The Maggid of...">

Growing Each Day by Rabbi Abraham J. Twerski

Cheshvan 16
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It is a Divine kindness that His mercies are endless (Lamentations 3:22).

Another way to translate this verse is, "It is a Divine kindness that we are never finished."

The Maggid of Koznitz was extremely frail and sickly as a child. It was not thought that he would survive to adulthood. Much of his life was spent sick in bed, and he was so weak that he was often unable to sit up to meet visitors. Still, he lived to an advanced age.

The Maggid once revealed the secret of his longevity. "I never allowed myself to be without an assignment or a task to perform," he said. "People are taken from this world only when their missions here are completed. Whenever I was just about to finish one task, I would start another; hence, I could not be removed from this world if my assignment was not completed."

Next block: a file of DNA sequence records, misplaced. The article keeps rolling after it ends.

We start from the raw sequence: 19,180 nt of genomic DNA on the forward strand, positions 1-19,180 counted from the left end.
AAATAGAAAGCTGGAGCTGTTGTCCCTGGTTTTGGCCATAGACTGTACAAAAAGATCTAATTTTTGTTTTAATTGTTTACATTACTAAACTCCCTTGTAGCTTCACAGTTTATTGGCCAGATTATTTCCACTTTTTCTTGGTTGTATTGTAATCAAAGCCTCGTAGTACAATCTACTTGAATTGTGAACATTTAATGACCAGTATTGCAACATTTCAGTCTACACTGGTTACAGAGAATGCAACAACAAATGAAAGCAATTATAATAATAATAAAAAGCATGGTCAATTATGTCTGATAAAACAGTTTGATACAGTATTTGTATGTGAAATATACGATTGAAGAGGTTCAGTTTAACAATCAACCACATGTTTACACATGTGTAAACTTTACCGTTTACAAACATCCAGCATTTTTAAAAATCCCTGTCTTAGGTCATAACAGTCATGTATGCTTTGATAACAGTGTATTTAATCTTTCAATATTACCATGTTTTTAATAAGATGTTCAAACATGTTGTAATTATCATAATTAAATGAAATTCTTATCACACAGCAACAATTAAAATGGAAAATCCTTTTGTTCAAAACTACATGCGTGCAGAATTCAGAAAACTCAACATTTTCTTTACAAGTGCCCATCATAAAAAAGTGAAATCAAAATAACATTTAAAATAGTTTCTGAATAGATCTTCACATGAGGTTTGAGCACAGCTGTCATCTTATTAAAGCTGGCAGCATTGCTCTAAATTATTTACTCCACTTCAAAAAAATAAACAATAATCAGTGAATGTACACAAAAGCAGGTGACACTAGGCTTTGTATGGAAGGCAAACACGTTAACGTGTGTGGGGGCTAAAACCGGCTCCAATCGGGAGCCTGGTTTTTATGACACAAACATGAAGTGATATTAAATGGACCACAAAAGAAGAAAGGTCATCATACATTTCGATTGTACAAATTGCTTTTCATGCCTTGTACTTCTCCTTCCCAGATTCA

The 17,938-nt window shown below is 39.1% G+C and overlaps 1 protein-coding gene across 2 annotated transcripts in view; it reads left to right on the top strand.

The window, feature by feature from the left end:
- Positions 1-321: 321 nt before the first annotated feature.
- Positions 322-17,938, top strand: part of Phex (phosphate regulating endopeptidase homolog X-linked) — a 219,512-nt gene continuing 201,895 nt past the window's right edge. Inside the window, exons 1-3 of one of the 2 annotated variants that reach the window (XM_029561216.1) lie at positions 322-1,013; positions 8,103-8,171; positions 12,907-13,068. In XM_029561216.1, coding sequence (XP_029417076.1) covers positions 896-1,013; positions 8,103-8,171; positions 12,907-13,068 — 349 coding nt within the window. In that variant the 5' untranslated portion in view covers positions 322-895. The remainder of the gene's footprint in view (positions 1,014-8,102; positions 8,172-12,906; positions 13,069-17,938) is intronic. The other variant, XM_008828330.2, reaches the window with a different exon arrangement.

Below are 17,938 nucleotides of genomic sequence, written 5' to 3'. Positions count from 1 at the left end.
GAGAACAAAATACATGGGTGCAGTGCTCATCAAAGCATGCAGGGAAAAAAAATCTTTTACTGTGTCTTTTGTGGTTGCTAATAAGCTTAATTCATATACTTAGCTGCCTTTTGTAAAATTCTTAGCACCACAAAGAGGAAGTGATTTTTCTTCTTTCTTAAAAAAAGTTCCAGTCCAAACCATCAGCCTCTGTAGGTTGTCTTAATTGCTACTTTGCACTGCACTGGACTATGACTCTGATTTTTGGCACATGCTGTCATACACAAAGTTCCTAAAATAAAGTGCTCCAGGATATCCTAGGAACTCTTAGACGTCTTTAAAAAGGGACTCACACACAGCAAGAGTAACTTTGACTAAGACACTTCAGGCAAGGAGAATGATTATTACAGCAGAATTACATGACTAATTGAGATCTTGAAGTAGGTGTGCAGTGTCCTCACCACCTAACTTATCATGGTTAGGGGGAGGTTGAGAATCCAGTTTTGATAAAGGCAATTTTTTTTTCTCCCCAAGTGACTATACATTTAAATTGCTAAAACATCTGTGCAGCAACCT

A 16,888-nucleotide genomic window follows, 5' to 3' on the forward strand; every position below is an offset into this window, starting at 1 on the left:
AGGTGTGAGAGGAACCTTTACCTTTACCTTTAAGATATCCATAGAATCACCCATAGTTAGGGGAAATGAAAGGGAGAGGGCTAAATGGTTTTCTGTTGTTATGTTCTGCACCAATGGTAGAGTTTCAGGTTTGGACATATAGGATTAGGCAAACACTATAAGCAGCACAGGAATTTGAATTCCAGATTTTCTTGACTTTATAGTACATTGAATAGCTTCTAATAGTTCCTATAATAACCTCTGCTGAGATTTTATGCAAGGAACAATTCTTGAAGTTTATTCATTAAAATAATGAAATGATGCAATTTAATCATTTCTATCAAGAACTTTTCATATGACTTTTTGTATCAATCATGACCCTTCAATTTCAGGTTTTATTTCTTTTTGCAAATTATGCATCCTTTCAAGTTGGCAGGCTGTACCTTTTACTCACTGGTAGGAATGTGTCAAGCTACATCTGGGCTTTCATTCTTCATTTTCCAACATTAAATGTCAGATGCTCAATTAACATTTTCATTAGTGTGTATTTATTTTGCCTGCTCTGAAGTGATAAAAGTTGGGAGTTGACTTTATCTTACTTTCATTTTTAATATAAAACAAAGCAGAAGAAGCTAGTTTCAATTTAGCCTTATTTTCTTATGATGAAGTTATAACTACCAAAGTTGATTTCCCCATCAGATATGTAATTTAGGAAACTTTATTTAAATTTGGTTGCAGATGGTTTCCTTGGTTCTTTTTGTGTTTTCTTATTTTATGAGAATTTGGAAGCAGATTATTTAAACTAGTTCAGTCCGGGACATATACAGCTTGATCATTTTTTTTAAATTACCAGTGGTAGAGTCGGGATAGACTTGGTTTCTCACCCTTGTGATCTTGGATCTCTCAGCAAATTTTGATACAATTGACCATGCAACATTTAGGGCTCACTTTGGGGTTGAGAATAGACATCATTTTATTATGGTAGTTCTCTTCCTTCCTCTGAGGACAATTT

Even from a purely physiological aspect, the Maggid's concept is valid. Some think that the healthiest thing for us is rest and relaxation. Not so. In reality, unused muscles tend to atrophy, while muscles that are exercised and stimulated are strengthened.

The same principle applies to the entire person. If we constantly stimulate ourselves to achieve new goals, we avoid the apathy that leads to atrophy.

Today I shall...

try to take on a new spiritual goal, and stimulate myself to greater achievement in serving God and being of help to other people.

With stories and insights, Rabbi Twerski's new book Twerski on Machzor makes Rosh Hashanah prayers more meaningful. Click here to order...

 

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